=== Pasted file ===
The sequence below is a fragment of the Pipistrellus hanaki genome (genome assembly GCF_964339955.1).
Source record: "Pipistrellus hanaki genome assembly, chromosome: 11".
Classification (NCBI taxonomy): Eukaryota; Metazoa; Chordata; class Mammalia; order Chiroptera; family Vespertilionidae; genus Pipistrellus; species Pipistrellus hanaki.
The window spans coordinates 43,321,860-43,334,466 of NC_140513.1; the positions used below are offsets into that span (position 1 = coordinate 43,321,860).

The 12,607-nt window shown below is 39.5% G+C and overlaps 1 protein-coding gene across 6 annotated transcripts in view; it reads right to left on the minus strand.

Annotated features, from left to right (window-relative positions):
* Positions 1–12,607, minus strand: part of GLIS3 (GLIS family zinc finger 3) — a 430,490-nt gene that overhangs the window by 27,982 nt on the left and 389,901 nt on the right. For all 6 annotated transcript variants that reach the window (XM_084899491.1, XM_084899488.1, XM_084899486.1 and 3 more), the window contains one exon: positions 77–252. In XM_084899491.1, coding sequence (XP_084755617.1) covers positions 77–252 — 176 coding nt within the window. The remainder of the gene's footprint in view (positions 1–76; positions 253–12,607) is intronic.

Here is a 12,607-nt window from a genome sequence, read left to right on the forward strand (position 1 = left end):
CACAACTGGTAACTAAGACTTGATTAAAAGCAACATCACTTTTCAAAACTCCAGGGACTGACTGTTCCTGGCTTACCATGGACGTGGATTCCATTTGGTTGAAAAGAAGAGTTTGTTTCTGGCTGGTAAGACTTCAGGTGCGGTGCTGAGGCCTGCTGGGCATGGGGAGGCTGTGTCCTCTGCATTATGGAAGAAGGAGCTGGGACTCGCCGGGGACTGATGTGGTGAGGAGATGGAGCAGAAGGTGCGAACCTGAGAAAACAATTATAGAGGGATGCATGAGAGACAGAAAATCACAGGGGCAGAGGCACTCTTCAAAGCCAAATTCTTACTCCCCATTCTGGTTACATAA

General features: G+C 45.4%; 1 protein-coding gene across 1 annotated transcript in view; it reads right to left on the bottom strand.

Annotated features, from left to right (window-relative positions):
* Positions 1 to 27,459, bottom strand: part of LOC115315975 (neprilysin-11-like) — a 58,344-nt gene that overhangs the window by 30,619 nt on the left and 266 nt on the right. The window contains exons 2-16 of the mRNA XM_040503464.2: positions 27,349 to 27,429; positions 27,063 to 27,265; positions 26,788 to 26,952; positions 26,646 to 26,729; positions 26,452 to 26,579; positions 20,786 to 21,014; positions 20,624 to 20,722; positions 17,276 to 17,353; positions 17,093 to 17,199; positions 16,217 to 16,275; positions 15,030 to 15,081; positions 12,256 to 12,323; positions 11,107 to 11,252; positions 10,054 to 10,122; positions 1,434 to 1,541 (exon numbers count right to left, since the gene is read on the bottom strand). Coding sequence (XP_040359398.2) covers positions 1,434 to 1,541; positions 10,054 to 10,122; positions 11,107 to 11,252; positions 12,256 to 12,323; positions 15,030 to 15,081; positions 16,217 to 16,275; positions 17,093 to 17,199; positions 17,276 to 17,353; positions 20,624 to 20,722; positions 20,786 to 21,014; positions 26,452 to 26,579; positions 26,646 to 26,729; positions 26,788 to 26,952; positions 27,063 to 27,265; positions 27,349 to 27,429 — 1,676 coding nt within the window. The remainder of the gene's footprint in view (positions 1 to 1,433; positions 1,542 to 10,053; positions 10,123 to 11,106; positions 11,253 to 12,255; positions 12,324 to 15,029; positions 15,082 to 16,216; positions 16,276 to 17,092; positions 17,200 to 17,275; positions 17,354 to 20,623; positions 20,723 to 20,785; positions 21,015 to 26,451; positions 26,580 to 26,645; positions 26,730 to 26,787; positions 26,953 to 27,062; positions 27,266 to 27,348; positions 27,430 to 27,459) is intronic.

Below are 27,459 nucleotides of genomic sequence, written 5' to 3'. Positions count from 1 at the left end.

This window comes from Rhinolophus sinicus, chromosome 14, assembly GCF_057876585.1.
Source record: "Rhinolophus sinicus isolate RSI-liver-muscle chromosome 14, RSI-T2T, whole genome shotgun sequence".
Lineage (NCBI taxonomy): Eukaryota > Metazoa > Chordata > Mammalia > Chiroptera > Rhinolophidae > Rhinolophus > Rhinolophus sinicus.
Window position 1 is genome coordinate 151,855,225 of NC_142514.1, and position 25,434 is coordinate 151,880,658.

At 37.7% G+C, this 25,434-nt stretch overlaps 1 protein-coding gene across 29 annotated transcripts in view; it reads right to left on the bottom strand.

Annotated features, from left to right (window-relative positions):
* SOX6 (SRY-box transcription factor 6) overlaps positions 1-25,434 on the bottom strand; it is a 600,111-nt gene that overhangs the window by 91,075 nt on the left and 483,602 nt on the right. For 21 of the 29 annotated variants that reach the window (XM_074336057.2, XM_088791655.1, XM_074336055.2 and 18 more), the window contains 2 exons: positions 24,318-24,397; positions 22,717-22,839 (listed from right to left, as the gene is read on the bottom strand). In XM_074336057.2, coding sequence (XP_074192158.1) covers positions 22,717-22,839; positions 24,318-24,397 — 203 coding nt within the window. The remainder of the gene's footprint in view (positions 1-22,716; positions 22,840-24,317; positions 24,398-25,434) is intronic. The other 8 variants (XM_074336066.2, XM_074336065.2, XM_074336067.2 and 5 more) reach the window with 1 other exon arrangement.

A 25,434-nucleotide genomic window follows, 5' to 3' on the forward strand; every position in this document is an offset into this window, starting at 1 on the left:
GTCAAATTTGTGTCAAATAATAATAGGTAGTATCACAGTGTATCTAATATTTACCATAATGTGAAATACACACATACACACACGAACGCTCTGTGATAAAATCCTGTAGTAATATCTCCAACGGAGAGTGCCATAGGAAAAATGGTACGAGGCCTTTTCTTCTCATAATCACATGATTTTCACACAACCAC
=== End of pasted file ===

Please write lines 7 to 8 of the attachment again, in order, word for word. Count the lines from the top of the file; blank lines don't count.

* Positions 1–12,607, minus strand: part of GLIS3 (GLIS family zinc finger 3) — a 430,490-nt gene that overhangs the window by 27,982 nt on the left and 389,901 nt on the right. For all 6 annotated transcript variants that reach the window (XM_084899491.1, XM_084899488.1, XM_084899486.1 and 3 more), the window contains one exon: positions 77–252. In XM_084899491.1, coding sequence (XP_084755617.1) covers positions 77–252 — 176 coding nt within the window. The remainder of the gene's footprint in view (positions 1–76; positions 253–12,607) is intronic.

Here is a 12,607-nt window from a genome sequence, read left to right on the forward strand (position 1 = left end):